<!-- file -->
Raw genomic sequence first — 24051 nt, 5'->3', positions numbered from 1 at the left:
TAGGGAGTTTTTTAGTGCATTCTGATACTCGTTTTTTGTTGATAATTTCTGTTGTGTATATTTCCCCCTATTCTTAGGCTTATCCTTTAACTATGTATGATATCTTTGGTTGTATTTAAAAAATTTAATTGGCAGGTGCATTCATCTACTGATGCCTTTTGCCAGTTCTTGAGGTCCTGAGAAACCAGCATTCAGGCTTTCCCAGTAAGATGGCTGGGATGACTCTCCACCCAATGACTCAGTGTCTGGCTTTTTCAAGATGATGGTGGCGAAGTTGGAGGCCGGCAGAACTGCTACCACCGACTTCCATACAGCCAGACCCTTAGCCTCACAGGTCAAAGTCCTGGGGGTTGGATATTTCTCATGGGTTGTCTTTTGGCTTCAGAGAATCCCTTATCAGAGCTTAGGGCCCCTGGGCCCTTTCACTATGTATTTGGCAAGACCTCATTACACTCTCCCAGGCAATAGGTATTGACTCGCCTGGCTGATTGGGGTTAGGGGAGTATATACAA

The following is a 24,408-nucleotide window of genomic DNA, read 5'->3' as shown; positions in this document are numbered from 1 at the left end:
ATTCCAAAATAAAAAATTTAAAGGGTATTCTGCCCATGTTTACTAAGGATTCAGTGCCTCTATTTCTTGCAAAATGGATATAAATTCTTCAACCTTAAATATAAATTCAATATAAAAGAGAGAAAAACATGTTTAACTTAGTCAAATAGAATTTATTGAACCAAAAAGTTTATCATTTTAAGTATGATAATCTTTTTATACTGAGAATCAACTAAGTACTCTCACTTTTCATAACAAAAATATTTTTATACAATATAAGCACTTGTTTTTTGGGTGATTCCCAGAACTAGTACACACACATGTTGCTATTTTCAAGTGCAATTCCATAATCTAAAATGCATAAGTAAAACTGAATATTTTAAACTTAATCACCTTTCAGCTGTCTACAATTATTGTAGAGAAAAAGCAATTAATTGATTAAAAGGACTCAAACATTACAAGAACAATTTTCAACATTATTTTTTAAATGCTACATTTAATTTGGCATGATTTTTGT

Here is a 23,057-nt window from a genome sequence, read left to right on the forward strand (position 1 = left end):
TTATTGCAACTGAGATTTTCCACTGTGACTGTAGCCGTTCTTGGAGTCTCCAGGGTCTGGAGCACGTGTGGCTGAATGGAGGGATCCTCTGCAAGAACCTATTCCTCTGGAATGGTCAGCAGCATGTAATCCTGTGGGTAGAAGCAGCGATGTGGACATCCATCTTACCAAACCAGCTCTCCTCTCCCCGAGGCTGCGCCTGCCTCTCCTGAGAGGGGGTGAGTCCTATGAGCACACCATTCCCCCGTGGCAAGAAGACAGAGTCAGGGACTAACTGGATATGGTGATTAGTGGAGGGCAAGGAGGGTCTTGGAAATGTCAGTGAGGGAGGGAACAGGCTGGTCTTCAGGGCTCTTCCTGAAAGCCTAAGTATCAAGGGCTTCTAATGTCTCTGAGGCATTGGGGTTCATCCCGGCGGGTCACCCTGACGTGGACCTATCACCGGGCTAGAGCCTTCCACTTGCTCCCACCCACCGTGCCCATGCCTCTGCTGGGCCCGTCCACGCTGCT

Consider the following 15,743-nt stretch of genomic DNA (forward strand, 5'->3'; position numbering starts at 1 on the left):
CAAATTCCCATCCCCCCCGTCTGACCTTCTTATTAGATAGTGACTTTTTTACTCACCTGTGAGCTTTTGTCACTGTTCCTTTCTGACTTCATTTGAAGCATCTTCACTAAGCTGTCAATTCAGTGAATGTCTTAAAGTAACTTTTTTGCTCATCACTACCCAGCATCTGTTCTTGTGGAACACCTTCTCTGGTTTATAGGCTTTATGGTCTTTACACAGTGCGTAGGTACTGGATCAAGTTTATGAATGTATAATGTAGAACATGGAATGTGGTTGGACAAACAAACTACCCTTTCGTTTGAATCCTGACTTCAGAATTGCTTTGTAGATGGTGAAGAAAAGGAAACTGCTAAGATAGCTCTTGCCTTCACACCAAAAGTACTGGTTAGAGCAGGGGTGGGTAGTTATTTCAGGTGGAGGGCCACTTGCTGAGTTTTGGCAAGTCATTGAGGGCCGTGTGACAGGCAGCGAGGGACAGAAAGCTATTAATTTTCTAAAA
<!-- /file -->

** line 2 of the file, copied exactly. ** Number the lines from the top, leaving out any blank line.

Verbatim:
TAGGGAGTTTTTTAGTGCATTCTGATACTCGTTTTTTGTTGATAATTTCTGTTGTGTATATTTCCCCCTATTCTTAGGCTTATCCTTTAACTATGTATGATATCTTTGGTTGTATTTAAAAAATTTAATTGGCAGGTGCATTCATCTACTGATGCCTTTTGCCAGTTCTTGAGGTCCTGAGAAACCAGCATTCAGGCTTTCCCAGTAAGATGGCTGGGATGACTCTCCACCCAATGACTCAGTGTCTGGCTTTTTCAAGATGATGGTGGCGAAGTTGGAGGCCGGCAGAACTGCTACCACCGACTTCCATACAGCCAGACCCTTAGCCTCACAGGTCAAAGTCCTGGGGGTTGGATATTTCTCATGGGTTGTCTTTTGGCTTCAGAGAATCCCTTATCAGAGCTTAGGGCCCCTGGGCCCTTTCACTATGTATTTGGCAAGACCTCATTACACTCTCCCAGGCAATAGGTATTGACTCGCCTGGCTGATTGGGGTTAGGGGAGTATATACAA